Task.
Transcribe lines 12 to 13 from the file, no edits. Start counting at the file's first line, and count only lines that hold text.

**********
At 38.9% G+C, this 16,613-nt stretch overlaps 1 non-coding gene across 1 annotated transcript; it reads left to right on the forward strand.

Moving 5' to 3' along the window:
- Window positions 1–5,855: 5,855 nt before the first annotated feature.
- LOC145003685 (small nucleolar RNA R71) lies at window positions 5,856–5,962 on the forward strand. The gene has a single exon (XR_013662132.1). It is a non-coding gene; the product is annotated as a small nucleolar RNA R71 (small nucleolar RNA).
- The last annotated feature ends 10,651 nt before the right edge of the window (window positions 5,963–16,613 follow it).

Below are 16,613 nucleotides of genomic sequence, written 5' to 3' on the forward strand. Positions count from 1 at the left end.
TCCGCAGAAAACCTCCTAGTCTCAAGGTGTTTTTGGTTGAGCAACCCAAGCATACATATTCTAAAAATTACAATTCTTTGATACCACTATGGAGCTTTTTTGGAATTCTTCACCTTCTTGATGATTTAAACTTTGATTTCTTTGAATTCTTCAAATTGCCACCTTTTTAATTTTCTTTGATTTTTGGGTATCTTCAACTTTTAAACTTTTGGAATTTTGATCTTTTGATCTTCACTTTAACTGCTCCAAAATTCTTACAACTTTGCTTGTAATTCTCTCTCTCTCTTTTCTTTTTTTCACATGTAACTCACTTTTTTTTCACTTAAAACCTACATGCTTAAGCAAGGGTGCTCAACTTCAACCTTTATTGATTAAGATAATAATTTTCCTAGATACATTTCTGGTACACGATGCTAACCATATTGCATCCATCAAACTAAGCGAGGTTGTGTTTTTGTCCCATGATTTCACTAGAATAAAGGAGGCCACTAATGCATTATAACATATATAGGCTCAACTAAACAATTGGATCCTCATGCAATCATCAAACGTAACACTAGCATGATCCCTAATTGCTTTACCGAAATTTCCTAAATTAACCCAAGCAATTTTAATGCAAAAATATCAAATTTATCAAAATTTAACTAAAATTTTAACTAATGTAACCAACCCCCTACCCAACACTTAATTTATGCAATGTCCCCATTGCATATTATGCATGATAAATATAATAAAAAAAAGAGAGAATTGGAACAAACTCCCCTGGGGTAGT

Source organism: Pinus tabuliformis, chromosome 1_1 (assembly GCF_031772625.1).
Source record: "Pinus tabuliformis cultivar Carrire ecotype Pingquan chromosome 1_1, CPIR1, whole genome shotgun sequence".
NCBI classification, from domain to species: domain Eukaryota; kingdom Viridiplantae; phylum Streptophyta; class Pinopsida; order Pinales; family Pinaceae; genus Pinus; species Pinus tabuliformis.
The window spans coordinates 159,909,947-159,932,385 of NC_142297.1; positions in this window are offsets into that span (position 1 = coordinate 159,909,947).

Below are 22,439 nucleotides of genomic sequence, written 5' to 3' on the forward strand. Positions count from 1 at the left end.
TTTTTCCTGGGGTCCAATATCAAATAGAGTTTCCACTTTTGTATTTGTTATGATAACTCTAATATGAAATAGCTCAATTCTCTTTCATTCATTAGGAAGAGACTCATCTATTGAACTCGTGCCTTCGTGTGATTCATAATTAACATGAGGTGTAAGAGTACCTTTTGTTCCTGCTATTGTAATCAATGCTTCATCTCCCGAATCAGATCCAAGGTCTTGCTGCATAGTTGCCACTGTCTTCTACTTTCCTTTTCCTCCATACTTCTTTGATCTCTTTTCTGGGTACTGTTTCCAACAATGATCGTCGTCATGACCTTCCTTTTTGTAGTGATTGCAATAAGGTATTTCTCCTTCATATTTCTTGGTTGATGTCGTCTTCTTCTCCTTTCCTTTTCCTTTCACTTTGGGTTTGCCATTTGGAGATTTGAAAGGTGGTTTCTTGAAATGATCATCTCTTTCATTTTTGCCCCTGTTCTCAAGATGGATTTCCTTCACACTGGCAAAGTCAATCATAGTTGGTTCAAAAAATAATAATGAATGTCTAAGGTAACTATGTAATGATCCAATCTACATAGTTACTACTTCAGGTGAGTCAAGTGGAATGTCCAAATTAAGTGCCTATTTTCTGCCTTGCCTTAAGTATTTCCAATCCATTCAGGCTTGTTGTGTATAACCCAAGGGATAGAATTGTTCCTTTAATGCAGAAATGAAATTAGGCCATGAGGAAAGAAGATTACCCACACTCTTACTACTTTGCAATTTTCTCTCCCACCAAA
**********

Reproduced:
Below are 22,439 nucleotides of genomic sequence, written 5' to 3' on the forward strand. Positions count from 1 at the left end.
TTTTTCCTGGGGTCCAATATCAAATAGAGTTTCCACTTTTGTATTTGTTATGATAACTCTAATATGAAATAGCTCAATTCTCTTTCATTCATTAGGAAGAGACTCATCTATTGAACTCGTGCCTTCGTGTGATTCATAATTAACATGAGGTGTAAGAGTACCTTTTGTTCCTGCTATTGTAATCAATGCTTCATCTCCCGAATCAGATCCAAGGTCTTGCTGCATAGTTGCCACTGTCTTCTACTTTCCTTTTCCTCCATACTTCTTTGATCTCTTTTCTGGGTACTGTTTCCAACAATGATCGTCGTCATGACCTTCCTTTTTGTAGTGATTGCAATAAGGTATTTCTCCTTCATATTTCTTGGTTGATGTCGTCTTCTTCTCCTTTCCTTTTCCTTTCACTTTGGGTTTGCCATTTGGAGATTTGAAAGGTGGTTTCTTGAAATGATCATCTCTTTCATTTTTGCCCCTGTTCTCAAGATGGATTTCCTTCACACTGGCAAAGTCAATCATAGTTGGTTCAAAAAATAATAATGAATGTCTAAGGTAACTATGTAATGATCCAATCTACATAGTTACTACTTCAGGTGAGTCAAGTGGAATGTCCAAATTAAGTGCCTATTTTCTGCCTTGCCTTAAGTATTTCCAATCCATTCAGGCTTGTTGTGTATAACCCAAGGGATAGAATTGTTCCTTTAATGCAGAAATGAAATTAGGCCATGAGGAAAGAAGATTACCCACACTCTTACTACTTTGCAATTTTCTCTCCCACCAAA